I remember playing golf with Kelly a few years back, probably one of the few times I’ve ever had him beat on the front nine of the course. And I said something to him like, ‘Looks like I’ve got you down pretty good,’ and I looked in his eyes and saw something change. That scary competitive side was coming out, that fierce determination. Immediately I knew I’d made a mistake, and then he just buried me on the back nine. Kelly just wants to rip your throat out competitively. He is definitely the most extremely competitive person I ever met in my life.
— Al Merrick, founder of Channel Islands Surfboards and Slater’s longtime shaper.
Surfing-wise, you’ve won everything there is to win. What keeps you competitively motivated?
Just the love of surfing and competing. I grew up a younger brother and learned to compete really well in order to get things I wanted — not because I was stronger (or smarter), but because I was either sneaky or good.
What surfers inspire you and why?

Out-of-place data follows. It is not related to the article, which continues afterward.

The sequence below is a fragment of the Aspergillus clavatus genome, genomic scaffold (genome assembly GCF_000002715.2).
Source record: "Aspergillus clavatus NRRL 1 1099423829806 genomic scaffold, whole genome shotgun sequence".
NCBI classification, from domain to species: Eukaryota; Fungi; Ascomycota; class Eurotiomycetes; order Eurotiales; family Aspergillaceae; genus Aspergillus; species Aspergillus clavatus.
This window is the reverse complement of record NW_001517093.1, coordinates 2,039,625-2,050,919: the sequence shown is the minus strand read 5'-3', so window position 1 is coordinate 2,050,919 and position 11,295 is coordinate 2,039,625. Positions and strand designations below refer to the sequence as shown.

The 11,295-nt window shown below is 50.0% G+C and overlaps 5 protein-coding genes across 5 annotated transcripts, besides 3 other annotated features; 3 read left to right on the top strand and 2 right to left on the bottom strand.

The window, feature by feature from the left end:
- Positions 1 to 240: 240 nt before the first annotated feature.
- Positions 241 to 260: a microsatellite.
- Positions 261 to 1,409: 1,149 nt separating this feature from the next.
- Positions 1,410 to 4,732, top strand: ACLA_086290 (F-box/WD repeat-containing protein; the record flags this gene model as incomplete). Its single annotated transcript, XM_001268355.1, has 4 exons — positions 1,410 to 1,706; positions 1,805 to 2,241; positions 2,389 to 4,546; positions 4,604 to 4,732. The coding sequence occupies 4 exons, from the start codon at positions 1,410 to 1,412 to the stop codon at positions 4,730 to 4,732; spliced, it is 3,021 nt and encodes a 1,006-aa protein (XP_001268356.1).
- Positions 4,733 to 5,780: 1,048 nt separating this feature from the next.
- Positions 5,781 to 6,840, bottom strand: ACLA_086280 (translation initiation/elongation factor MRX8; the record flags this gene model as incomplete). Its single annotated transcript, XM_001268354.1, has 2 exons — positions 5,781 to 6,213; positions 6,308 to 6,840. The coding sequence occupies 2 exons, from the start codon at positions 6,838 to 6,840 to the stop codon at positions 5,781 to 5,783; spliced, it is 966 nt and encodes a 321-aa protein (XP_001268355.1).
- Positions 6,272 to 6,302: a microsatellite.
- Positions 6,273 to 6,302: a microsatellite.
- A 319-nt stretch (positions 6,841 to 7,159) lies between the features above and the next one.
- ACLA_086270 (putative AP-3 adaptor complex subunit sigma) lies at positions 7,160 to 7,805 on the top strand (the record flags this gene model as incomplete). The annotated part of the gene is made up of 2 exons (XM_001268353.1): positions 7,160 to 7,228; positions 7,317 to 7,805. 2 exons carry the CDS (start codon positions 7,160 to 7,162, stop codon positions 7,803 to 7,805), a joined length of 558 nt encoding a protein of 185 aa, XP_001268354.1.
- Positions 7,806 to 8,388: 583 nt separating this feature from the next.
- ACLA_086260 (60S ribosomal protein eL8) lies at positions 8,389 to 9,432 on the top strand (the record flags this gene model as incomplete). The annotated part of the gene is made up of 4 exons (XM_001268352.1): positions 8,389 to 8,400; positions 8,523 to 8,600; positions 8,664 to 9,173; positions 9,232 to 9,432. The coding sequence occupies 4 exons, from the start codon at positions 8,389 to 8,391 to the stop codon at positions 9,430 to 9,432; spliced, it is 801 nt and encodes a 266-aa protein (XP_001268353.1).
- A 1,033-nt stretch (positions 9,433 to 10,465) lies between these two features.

I get inspired by a lot of surfers. The first thing that comes to mind are the newest guys on the scene, Jordy Tappis … I mean, Smith … Dane Reynolds etc. Those guys are great competitors and pushing the sport a ton. Surfing’s best guys are now really trying things that are mind surfing and I think it’s only just getting started. I love body surfing and watching Mark Cunningham and Mike Stewart at Pipe [and] anyone who charges big waves pretty much. Shane Dorian, because he’s got it wired big and small, Laird [Hamilton] because he’s just totally on it with every aspect of fitness and surfing different equipment. You get the sense no wave scares him. My new favorite athlete though is a fighter by the name of Kimbo Slice. I know that had nothing to do with anything, but I love [Mixed Martial Arts].